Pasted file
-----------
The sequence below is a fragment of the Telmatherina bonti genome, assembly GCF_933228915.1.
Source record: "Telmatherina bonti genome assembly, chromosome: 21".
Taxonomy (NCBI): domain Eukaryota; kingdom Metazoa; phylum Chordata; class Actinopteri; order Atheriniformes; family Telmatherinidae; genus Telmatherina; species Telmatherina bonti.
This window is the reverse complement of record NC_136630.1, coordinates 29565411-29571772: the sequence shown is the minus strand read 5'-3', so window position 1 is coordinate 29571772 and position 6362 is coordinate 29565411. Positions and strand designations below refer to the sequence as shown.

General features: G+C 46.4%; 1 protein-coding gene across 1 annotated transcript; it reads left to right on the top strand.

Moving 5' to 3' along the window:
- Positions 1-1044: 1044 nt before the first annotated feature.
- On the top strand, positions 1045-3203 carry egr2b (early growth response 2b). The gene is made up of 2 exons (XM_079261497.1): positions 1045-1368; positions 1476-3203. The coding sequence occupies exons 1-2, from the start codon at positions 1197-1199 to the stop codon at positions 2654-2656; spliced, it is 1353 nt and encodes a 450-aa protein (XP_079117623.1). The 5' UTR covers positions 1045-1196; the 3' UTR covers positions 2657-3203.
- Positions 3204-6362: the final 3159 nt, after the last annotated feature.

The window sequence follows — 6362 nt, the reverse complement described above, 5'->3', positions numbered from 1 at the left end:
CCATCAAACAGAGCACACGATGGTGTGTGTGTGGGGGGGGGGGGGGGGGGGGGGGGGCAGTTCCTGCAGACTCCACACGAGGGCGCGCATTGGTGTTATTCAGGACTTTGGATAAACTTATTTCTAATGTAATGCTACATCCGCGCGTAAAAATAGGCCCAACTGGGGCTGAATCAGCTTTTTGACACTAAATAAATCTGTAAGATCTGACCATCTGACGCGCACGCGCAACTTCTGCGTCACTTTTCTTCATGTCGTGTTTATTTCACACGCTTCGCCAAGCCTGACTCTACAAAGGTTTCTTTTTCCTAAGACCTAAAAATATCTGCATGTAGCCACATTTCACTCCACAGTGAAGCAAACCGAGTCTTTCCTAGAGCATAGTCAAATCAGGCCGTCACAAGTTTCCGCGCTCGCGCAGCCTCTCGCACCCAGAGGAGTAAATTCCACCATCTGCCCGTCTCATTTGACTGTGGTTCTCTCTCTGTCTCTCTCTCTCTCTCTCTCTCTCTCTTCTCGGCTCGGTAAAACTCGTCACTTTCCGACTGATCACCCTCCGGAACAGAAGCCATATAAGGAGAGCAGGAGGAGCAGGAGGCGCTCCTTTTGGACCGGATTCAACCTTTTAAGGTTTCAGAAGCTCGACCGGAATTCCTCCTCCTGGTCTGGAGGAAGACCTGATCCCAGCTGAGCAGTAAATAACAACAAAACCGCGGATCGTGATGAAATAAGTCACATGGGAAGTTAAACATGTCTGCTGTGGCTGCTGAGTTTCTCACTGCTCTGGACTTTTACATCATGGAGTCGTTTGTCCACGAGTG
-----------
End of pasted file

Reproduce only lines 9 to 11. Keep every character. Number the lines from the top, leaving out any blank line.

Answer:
- Positions 3204-6362: the final 3159 nt, after the last annotated feature.

The window sequence follows — 6362 nt, the reverse complement described above, 5'->3', positions numbered from 1 at the left end:
CCATCAAACAGAGCACACGATGGTGTGTGTGTGGGGGGGGGGGGGGGGGGGGGGGGGCAGTTCCTGCAGACTCCACACGAGGGCGCGCATTGGTGTTATTCAGGACTTTGGATAAACTTATTTCTAATGTAATGCTACATCCGCGCGTAAAAATAGGCCCAACTGGGGCTGAATCAGCTTTTTGACACTAAATAAATCTGTAAGATCTGACCATCTGACGCGCACGCGCAACTTCTGCGTCACTTTTCTTCATGTCGTGTTTATTTCACACGCTTCGCCAAGCCTGACTCTACAAAGGTTTCTTTTTCCTAAGACCTAAAAATATCTGCATGTAGCCACATTTCACTCCACAGTGAAGCAAACCGAGTCTTTCCTAGAGCATAGTCAAATCAGGCCGTCACAAGTTTCCGCGCTCGCGCAGCCTCTCGCACCCAGAGGAGTAAATTCCACCATCTGCCCGTCTCATTTGACTGTGGTTCTCTCTCTGTCTCTCTCTCTCTCTCTCTCTCTCTCTTCTCGGCTCGGTAAAACTCGTCACTTTCCGACTGATCACCCTCCGGAACAGAAGCCATATAAGGAGAGCAGGAGGAGCAGGAGGCGCTCCTTTTGGACCGGATTCAACCTTTTAAGGTTTCAGAAGCTCGACCGGAATTCCTCCTCCTGGTCTGGAGGAAGACCTGATCCCAGCTGAGCAGTAAATAACAACAAAACCGCGGATCGTGATGAAATAAGTCACATGGGAAGTTAAACATGTCTGCTGTGGCTGCTGAGTTTCTCACTGCTCTGGACTTTTACATCATGGAGTCGTTTGTCCACGAGTG